Japan’s Defense Budget Is Still Inadequate

The Japanese government and Western news outlets are highlighting Tokyo’s commitment to increase its military spending for the third straight year.  Pundits and policy experts see the boost as a response to the spike in bilateral tensions with China—especially the bitter dispute concerning sovereignty over the Senkaku Islands in the East China Sea.  But as with similar moves by the Baltic republics and Washington’s other NATO allies that reflect worries about Russia’s recent behavior, there is more symbolism than substance in Prime Minister Shinzo Abe’s decision. 

Japan’s defense budget for the fiscal year beginning in April will be 4.98 trillion yen ($42 billion). The increase is quite modest—up from 4.84 trillion yen in the current year. Moreover, even the larger sum is less than half of China’s official military budget and less than one-third of what the Pentagon and most independent experts believe is Beijing’s actual level of spending. Although Japan’s “Self Defense Forces” already can deploy a significant amount of modern weaponry, such a large disparity in spending is cause for concern. 

That is especially true since Abe’s government has adopted an increasingly assertive posture toward China on a range of issues. In one sense, U.S. officials have reason to be gratified by that move and Tokyo’s greater overall interest in East Asia’s security. Japan finally seems to be taking steps to become a normal great power regarding military matters instead of clinging to pacifism and relying on the United States to protect important Japanese interests. Abe’s efforts to “reinterpret” Article Nine of the country’s constitution, which officially places draconian restraints on the military, also reflect the shift in thinking.

But it is not enough to adopt a new security doctrine or make modest changes in the level of defense spending.  If Tokyo intends to challenge China’s growing power in East Asia, the Japanese military budget will need to be substantially greater than it is currently. Such a commitment requires abolishing the self-imposed limit of spending no more than one percent of the country’s annual gross domestic product on defense. That does not mean that Tokyo must match Beijing’s military outlays dollar for dollar. In addition to its goals in the Western Pacific, China has challenges and objectives along vast land borders with Russia, India, and other countries.  Japan’s security concerns are more limited and concentrated. Indeed, other than dealing with moves by China and North Korea, it is difficult to indentify a pressing Japanese defense issue.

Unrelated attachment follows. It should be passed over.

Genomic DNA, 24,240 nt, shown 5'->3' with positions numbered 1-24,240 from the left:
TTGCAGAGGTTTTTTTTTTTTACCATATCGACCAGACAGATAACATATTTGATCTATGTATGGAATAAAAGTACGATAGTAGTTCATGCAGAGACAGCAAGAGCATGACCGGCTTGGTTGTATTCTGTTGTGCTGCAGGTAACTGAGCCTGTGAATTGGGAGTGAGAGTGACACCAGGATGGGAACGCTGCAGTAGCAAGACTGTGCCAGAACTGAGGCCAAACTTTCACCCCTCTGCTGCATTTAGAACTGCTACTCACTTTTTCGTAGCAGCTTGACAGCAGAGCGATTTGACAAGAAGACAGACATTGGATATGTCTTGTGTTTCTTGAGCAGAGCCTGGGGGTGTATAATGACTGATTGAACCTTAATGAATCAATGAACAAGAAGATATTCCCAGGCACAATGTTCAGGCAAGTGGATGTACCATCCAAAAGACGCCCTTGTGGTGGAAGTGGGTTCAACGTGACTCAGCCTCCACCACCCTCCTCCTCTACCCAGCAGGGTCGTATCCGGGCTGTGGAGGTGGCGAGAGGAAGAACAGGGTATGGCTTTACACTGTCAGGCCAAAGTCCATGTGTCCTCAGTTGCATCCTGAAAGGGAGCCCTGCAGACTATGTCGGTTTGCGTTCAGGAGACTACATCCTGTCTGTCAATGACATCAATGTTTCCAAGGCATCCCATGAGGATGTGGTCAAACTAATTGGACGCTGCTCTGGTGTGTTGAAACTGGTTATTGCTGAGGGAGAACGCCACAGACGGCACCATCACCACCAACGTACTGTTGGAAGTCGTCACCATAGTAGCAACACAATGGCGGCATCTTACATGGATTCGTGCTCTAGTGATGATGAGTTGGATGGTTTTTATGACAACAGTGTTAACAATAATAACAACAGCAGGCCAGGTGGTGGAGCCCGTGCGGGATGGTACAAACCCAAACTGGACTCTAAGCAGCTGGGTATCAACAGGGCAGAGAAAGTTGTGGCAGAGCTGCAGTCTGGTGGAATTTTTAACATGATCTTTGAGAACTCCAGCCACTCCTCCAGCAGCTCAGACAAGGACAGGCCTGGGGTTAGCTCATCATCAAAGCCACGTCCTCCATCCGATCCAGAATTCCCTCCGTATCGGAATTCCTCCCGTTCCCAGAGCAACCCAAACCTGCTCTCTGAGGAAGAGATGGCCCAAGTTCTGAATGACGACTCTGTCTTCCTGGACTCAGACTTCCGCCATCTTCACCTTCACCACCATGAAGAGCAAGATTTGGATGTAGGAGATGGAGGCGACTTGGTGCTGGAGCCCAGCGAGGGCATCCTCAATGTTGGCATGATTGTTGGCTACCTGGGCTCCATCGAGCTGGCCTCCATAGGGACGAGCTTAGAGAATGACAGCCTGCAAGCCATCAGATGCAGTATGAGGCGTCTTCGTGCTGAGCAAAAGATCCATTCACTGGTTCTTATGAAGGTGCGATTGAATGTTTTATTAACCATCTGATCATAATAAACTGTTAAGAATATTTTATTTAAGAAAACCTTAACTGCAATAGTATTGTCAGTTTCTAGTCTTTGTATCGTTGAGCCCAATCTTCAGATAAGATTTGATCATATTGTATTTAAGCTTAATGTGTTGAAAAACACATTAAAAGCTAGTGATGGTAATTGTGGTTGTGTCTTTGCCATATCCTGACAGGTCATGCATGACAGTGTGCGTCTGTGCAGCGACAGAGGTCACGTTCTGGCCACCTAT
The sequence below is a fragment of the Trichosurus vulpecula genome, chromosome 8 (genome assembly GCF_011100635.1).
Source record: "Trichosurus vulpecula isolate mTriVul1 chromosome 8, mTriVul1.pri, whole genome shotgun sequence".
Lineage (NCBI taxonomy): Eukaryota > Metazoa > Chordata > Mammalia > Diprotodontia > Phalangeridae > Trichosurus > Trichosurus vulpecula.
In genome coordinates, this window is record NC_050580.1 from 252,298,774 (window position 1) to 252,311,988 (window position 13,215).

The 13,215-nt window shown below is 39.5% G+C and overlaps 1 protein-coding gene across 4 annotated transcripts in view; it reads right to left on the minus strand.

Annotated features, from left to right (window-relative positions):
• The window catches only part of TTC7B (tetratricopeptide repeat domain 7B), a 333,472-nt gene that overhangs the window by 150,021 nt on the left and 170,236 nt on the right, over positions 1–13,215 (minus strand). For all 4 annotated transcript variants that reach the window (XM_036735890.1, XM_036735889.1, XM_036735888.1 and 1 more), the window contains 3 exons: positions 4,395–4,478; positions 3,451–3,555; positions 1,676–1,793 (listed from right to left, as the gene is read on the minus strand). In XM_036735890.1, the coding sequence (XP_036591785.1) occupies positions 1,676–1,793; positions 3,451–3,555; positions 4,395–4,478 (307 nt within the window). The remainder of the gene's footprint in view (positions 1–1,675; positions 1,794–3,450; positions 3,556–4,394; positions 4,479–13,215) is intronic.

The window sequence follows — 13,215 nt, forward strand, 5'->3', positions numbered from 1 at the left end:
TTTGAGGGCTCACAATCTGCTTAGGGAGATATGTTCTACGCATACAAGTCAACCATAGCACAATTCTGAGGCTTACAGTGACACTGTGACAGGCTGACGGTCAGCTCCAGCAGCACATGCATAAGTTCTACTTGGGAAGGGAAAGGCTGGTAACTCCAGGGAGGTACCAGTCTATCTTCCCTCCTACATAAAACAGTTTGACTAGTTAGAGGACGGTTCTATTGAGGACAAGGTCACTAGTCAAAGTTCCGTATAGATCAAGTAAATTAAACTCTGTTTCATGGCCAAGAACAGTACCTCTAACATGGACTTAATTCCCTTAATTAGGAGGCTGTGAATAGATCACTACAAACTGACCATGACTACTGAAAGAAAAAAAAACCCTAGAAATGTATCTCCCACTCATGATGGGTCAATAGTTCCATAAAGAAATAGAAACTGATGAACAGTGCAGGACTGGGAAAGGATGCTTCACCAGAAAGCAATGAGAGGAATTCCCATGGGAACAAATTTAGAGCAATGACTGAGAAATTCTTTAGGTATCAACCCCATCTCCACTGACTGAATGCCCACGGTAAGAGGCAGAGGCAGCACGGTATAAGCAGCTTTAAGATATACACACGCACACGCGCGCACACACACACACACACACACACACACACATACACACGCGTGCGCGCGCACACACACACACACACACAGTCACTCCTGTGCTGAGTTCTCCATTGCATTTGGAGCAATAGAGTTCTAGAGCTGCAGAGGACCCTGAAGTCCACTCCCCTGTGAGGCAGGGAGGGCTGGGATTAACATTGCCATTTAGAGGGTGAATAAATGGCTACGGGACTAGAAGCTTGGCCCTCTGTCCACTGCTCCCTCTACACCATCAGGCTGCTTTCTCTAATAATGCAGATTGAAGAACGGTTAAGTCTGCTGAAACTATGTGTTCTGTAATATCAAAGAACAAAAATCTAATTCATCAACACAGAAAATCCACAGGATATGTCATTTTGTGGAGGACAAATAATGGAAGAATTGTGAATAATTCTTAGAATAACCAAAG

Nevertheless, continuing to spend only a third as much as China while at the same time taking an increasingly confrontational stance toward Beijing is not a responsible policy. That combination implies that Tokyo still expects the United States to deter any Chinese moves directed against Japanese interests. In other words, Japan’s new foreign policy increases the danger of a conflict erupting in East Asia while the country’s military capabilities remain insufficient to enforce that policy.

Washington needs to be worried about such a combination, since it significantly raises the level of risk to the United States. Tokyo must take steps to bring its defense spending and its foreign policy objectives (especially those involving China) into alignment.  That means either reverting to a more passive regional role or boosting military spending in a much more serious fashion.